Your company’s development of Transmissive Reels has generated a buzz. For the benefit of our readers, can you describe this technology and what it allows?
Transmissive Reels gives us the power of the best of both worlds. It allows us to give a traditional five-reel mechanical experience that players know and love, but with a little added video flair. It’s a transparent LCD. This does a couple of things: It helps communicate the wins to the player better by digitally drawing the pay lines on the glass. It allows us to give interactive bonus rounds to a mechanical player which they’ve never seen before, but more importantly interact with those reels. Now you can give them bonus rounds, free spins and other things that make their game more interactive so that they have more control over their game. We’re really excited about it because it opens up a whole new world of game ideas. My game designers are foaming at the mouth. At G2E people walked away with their jaws on the ground. Until you experience it you don’t really understand it. It’s a great technology in any industry, especially slot machines, but there are parts of the industry that don’t even have technology this advanced.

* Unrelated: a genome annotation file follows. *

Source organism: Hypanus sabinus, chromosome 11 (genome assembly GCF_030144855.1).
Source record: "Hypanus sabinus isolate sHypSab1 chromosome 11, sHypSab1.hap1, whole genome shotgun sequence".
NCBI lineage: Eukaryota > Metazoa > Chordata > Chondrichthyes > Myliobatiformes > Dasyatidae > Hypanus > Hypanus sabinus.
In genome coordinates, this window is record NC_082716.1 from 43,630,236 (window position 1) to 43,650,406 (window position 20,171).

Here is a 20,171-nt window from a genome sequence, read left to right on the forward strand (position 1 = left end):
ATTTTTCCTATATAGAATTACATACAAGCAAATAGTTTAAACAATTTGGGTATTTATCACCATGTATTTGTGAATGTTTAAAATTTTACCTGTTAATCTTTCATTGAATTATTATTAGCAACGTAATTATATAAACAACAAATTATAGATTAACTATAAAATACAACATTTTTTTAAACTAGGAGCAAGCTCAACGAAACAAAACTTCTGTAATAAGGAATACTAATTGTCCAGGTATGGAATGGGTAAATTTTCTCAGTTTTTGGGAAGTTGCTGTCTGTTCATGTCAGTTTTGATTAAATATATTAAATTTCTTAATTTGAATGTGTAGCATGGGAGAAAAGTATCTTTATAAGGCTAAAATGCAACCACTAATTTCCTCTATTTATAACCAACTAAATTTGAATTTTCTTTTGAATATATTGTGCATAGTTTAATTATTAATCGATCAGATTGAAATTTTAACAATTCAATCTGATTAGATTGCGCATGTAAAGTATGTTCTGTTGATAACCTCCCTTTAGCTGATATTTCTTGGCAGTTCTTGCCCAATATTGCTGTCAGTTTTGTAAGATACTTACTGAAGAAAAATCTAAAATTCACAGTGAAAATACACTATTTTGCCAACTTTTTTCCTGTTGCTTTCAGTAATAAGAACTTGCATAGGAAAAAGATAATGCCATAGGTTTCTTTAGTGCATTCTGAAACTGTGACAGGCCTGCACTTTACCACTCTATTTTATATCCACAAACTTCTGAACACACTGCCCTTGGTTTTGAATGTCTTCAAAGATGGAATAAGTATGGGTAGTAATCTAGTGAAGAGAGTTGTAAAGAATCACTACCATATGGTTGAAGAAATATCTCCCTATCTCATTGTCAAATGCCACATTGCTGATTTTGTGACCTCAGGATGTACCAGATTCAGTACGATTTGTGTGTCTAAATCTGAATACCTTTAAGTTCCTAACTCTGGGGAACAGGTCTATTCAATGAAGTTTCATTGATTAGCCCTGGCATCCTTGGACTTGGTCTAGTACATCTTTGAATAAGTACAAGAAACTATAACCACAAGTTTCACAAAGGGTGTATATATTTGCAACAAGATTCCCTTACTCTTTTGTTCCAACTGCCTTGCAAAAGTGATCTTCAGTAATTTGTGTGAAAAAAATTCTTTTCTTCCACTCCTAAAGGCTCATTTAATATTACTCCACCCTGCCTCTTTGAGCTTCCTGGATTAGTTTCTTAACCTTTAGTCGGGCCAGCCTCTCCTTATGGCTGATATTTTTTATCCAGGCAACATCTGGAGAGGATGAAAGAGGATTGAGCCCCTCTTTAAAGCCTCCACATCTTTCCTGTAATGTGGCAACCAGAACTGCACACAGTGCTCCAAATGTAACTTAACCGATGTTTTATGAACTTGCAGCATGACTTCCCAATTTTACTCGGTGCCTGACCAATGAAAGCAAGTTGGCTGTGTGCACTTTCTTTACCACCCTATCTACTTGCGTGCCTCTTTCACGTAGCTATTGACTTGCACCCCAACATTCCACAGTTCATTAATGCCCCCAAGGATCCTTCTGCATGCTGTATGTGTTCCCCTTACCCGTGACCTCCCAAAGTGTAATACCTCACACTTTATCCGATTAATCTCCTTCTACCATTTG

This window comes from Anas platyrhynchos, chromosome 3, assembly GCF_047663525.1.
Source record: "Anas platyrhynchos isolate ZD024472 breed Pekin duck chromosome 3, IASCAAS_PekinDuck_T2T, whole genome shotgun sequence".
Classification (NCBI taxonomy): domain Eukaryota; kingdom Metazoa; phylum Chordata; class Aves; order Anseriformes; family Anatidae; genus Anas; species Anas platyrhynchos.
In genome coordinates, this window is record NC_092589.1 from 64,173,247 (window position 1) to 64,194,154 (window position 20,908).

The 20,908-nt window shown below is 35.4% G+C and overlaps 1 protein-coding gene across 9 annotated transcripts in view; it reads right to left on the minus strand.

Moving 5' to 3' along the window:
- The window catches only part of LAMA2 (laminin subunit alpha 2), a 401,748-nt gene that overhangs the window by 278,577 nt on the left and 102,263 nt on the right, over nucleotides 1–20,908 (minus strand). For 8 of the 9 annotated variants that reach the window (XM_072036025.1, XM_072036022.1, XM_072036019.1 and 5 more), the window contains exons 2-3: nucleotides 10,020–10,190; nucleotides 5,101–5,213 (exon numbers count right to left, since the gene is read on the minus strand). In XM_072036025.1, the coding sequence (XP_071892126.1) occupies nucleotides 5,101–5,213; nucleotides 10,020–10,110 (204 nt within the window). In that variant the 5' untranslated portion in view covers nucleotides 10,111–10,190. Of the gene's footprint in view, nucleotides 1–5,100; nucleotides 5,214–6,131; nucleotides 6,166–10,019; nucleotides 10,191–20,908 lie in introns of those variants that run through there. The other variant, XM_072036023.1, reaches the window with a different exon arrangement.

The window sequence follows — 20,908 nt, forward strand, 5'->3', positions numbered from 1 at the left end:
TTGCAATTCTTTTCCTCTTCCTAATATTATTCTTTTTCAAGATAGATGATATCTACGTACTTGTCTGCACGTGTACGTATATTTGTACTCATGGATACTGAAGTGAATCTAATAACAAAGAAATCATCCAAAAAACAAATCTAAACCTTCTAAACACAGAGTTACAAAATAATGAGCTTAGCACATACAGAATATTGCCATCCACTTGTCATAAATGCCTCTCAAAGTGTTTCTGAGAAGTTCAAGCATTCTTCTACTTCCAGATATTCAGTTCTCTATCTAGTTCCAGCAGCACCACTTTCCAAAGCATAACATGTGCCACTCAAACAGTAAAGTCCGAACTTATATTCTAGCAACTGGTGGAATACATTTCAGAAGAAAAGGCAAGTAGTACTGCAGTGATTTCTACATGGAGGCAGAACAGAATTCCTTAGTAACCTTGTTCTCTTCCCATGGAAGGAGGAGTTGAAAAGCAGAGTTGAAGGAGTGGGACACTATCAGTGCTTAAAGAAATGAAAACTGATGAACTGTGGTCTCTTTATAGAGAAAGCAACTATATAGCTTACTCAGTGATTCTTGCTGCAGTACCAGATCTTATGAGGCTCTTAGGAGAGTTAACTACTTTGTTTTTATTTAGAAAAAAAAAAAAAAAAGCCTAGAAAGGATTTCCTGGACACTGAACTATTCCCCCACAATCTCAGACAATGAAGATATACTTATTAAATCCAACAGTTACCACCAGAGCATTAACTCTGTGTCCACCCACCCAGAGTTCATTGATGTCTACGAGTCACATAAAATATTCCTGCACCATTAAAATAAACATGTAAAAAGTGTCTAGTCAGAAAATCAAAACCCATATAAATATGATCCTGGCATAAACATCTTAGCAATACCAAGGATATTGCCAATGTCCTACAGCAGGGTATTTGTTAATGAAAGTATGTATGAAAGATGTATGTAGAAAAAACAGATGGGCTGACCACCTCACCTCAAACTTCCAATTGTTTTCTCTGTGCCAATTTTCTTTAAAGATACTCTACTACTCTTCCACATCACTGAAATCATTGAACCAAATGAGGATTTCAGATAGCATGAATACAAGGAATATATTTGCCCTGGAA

Where does WMS stand when it comes to downloadable and server-based technology?
It’s a technology we’re fully embracing. We’re fully interoperable with G2S. Our system has the ability to work with other manufacturer’s systems. But really it’s about the game. Again, we focus on ways to utilize the technology to make the game better. MONOPOLY Big Event is just the tip of the iceberg of what we are able to do.
In the early stages, WMS had licensed certain aspects of Cyberview Technology’s server-based systems. Today, is WAGE-NET a wholly-owned WMS product?